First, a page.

Widdowson knew that Monica was going to the Academy. He allowed her to set forth alone, and even tried to persuade himself that he was indifferent as to the hour of her return; but she had not long been gone before he followed. Insufferable misery possessed him. His married life threatened to terminate in utter wreck, and he had the anguish of recognizing that to a great extent this catastrophe would be his own fault. Resolve as he might, he found it impossible to repress the impulses of jealousy which, as soon as peace had been declared between them, brought about a new misunderstanding. Terrible thoughts smouldered in his mind; he felt himself to be one of those men who are driven by passion into crime. Deliberately he had brooded over a tragic close to the wretchedness of his existence; he would kill himself, and Monica should perish with him. But an hour of contentment sufficed to banish such visions as sheer frenzy. He saw once more how harmless, how natural, were Monica’s demands, and how peacefully he might live with her but for the curse of suspicion from which he could not free himself. Any other man would deem her a model wifely virtue. Her care of the house was all that reason could desire. In her behaviour he had never detected the slightest impropriety. He believed her chaste as any woman living She asked only to be trusted, and that, in spite of all, was beyond his power.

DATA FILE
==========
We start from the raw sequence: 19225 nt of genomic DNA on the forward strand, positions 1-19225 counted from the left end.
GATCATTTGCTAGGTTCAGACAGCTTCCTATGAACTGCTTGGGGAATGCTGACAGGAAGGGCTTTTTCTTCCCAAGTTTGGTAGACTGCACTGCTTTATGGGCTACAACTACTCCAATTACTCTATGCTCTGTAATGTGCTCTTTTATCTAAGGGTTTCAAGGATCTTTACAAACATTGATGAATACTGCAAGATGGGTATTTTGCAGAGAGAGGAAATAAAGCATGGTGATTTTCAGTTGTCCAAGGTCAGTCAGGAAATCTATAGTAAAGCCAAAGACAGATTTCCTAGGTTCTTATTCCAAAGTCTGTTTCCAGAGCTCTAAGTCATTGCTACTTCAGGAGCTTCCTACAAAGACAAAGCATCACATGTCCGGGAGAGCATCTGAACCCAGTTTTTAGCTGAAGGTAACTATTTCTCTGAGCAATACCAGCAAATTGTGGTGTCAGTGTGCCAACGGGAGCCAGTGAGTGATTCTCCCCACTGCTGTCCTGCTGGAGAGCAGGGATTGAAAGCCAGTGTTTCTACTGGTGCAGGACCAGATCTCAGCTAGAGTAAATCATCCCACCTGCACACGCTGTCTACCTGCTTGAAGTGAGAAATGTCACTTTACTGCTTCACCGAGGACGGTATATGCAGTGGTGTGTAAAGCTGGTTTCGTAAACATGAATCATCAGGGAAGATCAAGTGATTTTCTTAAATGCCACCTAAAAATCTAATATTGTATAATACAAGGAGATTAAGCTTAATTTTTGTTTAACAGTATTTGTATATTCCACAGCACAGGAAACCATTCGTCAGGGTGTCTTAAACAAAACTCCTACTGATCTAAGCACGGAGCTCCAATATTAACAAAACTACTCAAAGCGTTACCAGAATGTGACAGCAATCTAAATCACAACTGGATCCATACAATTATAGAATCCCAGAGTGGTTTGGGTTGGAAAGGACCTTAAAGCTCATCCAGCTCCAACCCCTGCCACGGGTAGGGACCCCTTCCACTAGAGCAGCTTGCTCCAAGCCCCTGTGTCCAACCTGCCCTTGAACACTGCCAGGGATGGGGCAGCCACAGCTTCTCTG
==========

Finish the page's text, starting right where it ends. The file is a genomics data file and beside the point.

In no woman on earth could he have put perfect confidence. He regarded them as born to perpetual pupilage. Not that their inclinations were necessarily wanton; they were simply incapable of attaining maturity, remained throughout their life imperfect beings, at the mercy of craft, ever liable to be misled by childish misconceptions. Of course he was right; he himself represented the guardian male, the wife-proprietor, who from the dawn of civilization has taken abundant care that woman shall not outgrow her nonage. The bitterness of his situation lay in the fact that he had wedded a woman who irresistibly proved to him her claims as a human being. Reason and tradition contended in him, to his ceaseless torment.
And again, he feared that Monica did not love him. Had she ever loved him? There was too much ground for suspecting that she had only yielded to the persistence of his entreaties, with just liking enough to permit a semblance of tenderness, and glad to exchange her prospect of distasteful work for a comfortable married life. Her liking he might have fostered; during those first happy weeks, assuredly he had done so, for no woman could be insensible to the passionate worship manifest in his every look, his every word. Later, he took the wrong path, seeking to oppose her instincts, to reform her mind, eventually to become her lord and master. Could he not even now retrace his steps? Supposing her incapable of bowing before him, of kissing his feet, could he not be content to make of her a loyal friend, a delightful companion?